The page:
So is the TV news, and radio. And we all know how accurate the internet is.
Here's how I know this. Sometimes, there's a news story covering something where I actually know what's going on. And the reporting is totally wide of the mark; this tells me that in fields where I don't know what's actually going on, the same is probably true.
Here's a good example.
"The coastguard had to be called out after 15 people got stuck in mud while taking part in a hi-tech seaside treasure hunt."
No, they didn't have to be called out. They were called out, but not by the people that the newspaper reported as "stuck", they were called out by "Two motorcyclists", and since they were on motorbikes, they would have been quite a long way away. And they weren't stuck in the mud. 13 of the 15 refused any assistance - they weren't stuck. So I very much doubt if the other two were actually stuck.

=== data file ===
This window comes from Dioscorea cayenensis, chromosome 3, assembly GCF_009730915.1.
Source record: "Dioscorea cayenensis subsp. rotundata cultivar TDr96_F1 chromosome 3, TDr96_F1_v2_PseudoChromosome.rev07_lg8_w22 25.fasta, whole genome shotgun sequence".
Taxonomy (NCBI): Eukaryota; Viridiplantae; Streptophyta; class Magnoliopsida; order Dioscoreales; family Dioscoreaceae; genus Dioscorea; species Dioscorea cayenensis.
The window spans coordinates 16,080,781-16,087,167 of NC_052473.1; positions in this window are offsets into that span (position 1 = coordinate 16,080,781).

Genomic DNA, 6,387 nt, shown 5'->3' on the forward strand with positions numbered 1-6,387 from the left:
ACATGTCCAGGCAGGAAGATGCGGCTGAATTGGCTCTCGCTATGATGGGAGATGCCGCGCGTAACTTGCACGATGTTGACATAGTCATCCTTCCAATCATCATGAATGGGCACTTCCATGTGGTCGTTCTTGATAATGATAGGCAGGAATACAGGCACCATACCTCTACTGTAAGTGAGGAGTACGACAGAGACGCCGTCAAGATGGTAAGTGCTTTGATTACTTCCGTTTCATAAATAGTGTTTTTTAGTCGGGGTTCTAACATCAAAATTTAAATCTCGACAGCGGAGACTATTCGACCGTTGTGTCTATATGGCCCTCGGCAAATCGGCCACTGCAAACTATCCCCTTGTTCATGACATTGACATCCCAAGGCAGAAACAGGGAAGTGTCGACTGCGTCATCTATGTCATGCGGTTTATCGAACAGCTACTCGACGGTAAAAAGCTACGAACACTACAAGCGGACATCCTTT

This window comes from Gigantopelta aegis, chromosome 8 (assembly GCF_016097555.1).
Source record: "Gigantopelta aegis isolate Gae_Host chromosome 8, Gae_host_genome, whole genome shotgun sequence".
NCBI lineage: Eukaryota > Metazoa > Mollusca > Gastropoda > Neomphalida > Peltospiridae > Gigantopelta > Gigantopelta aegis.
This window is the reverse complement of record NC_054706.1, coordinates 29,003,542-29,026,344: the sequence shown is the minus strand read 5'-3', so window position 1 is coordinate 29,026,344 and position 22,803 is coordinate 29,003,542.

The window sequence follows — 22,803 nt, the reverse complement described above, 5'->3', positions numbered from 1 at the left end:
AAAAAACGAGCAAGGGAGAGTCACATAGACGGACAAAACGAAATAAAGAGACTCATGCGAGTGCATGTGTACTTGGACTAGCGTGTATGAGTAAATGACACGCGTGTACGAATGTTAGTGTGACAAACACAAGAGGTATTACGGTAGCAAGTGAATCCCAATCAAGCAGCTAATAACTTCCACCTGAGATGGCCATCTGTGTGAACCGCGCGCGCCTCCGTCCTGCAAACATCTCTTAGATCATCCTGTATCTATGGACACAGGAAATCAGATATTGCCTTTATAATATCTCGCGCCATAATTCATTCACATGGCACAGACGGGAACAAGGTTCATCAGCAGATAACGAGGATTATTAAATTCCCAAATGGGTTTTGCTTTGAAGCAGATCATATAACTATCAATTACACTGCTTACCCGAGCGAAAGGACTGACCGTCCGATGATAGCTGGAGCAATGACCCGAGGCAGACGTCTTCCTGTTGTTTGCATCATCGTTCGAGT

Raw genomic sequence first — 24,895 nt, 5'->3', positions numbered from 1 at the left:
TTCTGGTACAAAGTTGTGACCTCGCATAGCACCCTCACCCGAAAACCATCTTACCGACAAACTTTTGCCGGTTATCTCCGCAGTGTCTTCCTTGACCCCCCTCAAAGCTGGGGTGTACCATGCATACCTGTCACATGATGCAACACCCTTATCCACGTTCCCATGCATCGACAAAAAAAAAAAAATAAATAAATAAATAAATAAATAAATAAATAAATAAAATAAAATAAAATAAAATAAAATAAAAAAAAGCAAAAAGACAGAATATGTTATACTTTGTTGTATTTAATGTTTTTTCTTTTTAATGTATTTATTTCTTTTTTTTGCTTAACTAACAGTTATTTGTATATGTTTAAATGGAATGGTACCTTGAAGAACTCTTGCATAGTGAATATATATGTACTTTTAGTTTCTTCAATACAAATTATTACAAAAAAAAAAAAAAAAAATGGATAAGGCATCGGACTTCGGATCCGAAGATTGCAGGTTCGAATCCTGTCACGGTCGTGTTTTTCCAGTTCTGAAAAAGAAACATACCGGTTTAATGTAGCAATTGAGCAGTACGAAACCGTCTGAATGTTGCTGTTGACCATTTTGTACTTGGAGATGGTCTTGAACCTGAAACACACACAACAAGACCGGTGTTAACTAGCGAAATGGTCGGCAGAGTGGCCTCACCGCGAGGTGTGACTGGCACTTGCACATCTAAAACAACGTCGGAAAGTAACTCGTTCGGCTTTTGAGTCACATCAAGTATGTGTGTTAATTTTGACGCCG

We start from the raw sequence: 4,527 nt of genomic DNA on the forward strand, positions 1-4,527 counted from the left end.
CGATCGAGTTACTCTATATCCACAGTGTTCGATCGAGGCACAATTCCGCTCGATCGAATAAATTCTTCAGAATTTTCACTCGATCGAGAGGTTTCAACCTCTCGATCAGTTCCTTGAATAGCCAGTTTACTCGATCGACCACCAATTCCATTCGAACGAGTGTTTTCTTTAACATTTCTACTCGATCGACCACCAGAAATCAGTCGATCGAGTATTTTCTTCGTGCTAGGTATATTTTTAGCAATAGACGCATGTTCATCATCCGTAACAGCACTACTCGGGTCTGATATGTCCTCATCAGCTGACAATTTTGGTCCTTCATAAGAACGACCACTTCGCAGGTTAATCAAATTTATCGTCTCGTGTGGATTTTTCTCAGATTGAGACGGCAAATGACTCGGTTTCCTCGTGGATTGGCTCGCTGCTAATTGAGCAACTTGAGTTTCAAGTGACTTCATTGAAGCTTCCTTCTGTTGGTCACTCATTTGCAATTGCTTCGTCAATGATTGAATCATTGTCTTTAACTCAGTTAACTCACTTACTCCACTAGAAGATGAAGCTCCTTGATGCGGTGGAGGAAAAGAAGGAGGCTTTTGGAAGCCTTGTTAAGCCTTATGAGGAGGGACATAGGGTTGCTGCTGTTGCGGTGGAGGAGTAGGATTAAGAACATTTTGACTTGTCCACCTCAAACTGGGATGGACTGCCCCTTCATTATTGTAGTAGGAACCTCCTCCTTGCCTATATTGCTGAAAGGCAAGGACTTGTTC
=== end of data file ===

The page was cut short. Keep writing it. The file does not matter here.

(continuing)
" The group been geocaching, which uses a mobile phone signal to hunt for buried treasures."
No, it doesn't use a mobile phone signal, it uses the GPS signal, which is completely different. And geocaches are never buried.
The report came originally from the Western Morning News, written by Davis Wells. The Telegraph report looks like a word-for-word copy of that piece, presumably with their permission, but without attribution. The Evening Standard also carried an almost-identical report.
Here's the cache and you can read about what actually happened in the logs dated April 18, 2015.
So what do we learn from this?
Major national newspapers are willing to reprint stories from local newspapers without any additional input or editing. And that reporters at local newspapers don't really think about what they're writing.
Now back to the usual election coverage, which is likely to be as inacccurate and ill-informed as the above, plus an extra dose of bias according to the agenda of the medium reporting it.